Dozens of troops have either been killed or gone missing after attackers ambushed their convoy in central Mali, according to reports citing military sources.
About a dozen vehicles came under attack on Sunday at Bouka Were, some 100km (60 miles) from the Mauritanian border, a senior military official was quoted as saying by AFP news agency, speaking on condition of anonymity.
Some of the vehicles were able to extricate themselves from the ambush, but of the 64 troops who had been in the convoy, only about 20 were present at a roll call, the source said, adding that the precise number of dead was unknown.
“A search is under way to determine the fate of soldiers who have been listed missing,” he said.
Another military officer and an official in the nearby town of Diabaly, who also spoke on condition of anonymity, confirmed his account, according to AFP.
Later on Monday, army spokesman Colonel Diarran Kone told Reuters news agency: “Twenty-four Mali army personnel died, eight survivors have been found.”
On Sunday, the United Nations said gunmen killed two of its peacekeeping force in the northwest region.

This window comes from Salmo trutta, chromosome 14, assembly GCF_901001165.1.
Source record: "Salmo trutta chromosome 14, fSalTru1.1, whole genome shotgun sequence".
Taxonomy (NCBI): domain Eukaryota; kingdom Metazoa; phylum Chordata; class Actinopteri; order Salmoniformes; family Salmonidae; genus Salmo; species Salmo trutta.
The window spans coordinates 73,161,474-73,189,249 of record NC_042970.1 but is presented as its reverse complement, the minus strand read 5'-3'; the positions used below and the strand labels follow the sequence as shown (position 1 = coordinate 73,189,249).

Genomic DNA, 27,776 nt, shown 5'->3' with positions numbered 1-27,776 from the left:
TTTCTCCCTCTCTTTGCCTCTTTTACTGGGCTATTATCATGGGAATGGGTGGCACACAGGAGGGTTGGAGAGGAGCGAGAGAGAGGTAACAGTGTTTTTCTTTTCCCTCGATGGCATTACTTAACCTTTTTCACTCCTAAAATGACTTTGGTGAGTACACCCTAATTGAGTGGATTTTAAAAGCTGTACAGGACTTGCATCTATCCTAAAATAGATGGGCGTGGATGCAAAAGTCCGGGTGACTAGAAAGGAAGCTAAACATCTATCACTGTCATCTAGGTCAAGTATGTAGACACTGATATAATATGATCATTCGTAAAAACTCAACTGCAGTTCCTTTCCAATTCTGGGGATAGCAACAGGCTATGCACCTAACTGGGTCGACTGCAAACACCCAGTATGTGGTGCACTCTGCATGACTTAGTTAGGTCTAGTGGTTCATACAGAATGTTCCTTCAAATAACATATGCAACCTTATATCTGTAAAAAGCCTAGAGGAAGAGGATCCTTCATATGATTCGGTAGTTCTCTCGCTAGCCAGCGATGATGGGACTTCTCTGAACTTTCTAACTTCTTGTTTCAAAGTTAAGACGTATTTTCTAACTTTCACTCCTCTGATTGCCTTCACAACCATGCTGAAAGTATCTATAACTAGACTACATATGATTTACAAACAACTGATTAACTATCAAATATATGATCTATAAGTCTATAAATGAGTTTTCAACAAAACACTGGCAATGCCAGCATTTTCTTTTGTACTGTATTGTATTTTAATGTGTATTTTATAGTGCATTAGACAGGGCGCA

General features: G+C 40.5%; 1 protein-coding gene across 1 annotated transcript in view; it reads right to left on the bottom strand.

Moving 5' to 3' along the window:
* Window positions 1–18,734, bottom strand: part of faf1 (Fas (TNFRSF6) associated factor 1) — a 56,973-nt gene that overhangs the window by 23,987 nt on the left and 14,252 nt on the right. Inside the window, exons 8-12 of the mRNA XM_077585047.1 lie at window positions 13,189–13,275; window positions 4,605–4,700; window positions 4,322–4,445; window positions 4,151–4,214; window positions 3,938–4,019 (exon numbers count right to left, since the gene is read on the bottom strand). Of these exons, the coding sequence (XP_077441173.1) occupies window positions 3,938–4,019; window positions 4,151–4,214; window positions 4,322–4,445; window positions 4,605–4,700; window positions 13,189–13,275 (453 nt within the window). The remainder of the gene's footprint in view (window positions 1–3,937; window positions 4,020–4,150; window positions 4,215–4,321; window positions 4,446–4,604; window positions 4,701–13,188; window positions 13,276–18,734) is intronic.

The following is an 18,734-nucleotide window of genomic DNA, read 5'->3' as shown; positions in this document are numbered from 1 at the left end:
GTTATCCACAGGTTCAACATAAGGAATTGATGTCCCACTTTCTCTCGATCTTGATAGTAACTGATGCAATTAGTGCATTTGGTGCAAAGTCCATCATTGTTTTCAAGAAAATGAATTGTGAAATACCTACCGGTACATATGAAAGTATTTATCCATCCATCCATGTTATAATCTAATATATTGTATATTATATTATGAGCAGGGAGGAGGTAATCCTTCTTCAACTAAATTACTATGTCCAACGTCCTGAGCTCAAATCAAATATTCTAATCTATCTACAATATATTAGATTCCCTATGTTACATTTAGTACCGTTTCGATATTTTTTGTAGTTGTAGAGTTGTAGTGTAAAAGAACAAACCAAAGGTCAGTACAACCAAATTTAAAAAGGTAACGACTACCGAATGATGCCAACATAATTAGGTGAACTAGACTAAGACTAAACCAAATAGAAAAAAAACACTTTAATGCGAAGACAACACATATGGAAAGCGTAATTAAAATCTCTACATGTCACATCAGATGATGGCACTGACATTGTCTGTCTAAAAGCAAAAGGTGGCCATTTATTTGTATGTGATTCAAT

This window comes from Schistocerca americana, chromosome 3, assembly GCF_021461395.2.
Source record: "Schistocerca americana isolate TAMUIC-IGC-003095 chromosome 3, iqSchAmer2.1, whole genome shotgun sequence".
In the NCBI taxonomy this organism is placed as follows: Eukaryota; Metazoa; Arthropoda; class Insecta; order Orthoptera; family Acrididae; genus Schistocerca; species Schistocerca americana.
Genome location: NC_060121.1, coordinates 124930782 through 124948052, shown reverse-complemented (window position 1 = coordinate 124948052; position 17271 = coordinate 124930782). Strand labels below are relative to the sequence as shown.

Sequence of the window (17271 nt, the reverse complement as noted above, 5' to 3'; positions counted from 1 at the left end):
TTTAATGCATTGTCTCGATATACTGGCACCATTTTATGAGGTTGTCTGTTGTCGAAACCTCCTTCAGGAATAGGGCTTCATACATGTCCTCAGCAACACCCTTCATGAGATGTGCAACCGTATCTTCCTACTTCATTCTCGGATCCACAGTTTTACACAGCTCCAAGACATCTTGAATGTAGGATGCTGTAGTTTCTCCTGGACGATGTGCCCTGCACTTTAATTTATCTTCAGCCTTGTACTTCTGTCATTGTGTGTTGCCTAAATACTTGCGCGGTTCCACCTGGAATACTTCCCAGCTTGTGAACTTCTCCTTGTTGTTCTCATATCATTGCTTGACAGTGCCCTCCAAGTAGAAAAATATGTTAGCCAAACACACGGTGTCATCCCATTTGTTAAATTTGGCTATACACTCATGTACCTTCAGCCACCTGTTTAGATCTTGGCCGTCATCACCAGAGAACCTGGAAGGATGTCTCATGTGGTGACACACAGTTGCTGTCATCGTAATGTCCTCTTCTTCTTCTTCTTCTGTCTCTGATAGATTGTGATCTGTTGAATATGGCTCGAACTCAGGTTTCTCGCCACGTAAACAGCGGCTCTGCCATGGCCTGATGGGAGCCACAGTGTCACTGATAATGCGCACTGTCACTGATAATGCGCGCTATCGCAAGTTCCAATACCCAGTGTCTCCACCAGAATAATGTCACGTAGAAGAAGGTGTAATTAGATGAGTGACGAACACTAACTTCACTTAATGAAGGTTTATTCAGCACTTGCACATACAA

In recent years, Mali has been facing a worsening security situation. What began as a localised revolt in the country’s north in 2012 soon spread to the centre of the country and then to neighbouring Niger and Burkina Faso.
The UN peacekeeping force, a French military intervention and military campaigns by national armies, have failed to stem the violence, which killed 4,000 people in the three countries last year and displaced hundreds of thousands.
The conflict has exacerbated ethnic tensions and local grievances over poverty and the absence of the state, giving rise to ethnic militias and bolstering support for armed groups, some of which are linked to al-Qaeda and the ISIL (ISIS) group.
Al Jazeera’s Nicolas Haque, who has reported extensively on Mali, said there have been almost daily attacks on the country’s army in recent months, with hundreds of soldiers killed over the course of the year.
He added: “The situation is getting even more unstable in Mali, not only the security situation in the country’s north and east but also in the capital, Bamako, where more protests are expected” later this week.
Earlier in June, thousands of people pour onto the streets of Bamako to demand the resignation of President Ibrahim Boubacar Keita, condemning what they described as the government’s mishandling of the many crises plaguing the country.
“The president made an announcement to the nation on Sunday, reaching out to the protesters and he’ll be leading discussions with the influential cleric who’s behind the protests, Mahmoud Dicko,” Haque said.
“This is happening at a time when the UN Security Council is meeting to renew the mandate of the Malian peacekeeping force at the end of the month,” he added.